These cookies have cayenne pepper in them for a little kick.  Then, you roll them in cinnamon sugar to finish them off.  I just loved the combo of the chocolate and spices in these.  Not to mention, the texture was perfect - crisp on the outside and soft and cakey on the inside.  My sister raved about them.  I think the only change I'd make is to triple the amount of cayenne pepper in them since we couldn't really taste it, even though we also added a little cayenne pepper to the cinnamon-sugar rolling mix.  Although, that's just us.  We tend to have a high tolerance to heat and like to feel the burn in our mouths. 


I will say that I also gave these cookies to a friend of mine and the cookies were devoured in no time at all.  So, if you have a low tolerance to heat, you will love these cookies.  And, even if you have a high tolerance to heat, you will still love these cookies.  They're that 's good.  I'm definitely glad I tried more than one recipe from her blog.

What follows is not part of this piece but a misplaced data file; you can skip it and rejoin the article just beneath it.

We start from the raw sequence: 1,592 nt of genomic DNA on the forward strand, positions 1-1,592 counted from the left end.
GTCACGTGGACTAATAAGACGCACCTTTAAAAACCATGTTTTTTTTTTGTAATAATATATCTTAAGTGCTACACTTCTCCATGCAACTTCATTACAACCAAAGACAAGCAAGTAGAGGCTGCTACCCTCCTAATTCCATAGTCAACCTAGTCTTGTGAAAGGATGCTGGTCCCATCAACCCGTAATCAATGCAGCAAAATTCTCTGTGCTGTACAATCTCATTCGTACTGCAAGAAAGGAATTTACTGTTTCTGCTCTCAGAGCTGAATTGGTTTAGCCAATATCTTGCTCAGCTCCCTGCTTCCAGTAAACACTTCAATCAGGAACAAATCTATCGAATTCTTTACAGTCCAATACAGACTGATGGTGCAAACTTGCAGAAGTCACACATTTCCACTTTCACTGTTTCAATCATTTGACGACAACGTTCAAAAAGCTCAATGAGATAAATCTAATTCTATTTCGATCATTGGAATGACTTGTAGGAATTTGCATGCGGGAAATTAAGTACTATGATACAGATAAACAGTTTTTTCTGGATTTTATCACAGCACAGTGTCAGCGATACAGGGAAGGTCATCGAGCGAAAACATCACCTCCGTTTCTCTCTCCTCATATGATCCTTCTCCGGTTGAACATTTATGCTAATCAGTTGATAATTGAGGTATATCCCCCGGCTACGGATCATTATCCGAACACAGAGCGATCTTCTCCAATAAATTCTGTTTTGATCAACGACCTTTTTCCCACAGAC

Mexican Chocolate Snickerdoodles (slightly adapted from Claire K Creations)

1/2 c. butter, softened
3/4 c. sugar
3/4 c. brown sugar, packed
1 tsp. cream of tartar
1/2 tsp. baking soda
1/2 tsp. salt
1/4 tsp. cayenne pepper
2 eggs
2 tsp. vanilla
1/2 c. unsweetened cocoa powder
2 1/4 c. all-purpose flour

For rolling:
1/4 c. sugar
2 tsp. cinnamon
pinch of cayenne pepper 

Cream the butter with the sugars.  Beat in the eggs and vanilla.  Add the dry ingredients and mix to combine well.  Chill the dough until firm, about 1 hour.  Roll the dough into small balls and roll in the cinnnamon-sugar-pepper mixture.  Place on a parchment paper lined baking sheet and bake at 350F for 10-12 minutes until cracked on top.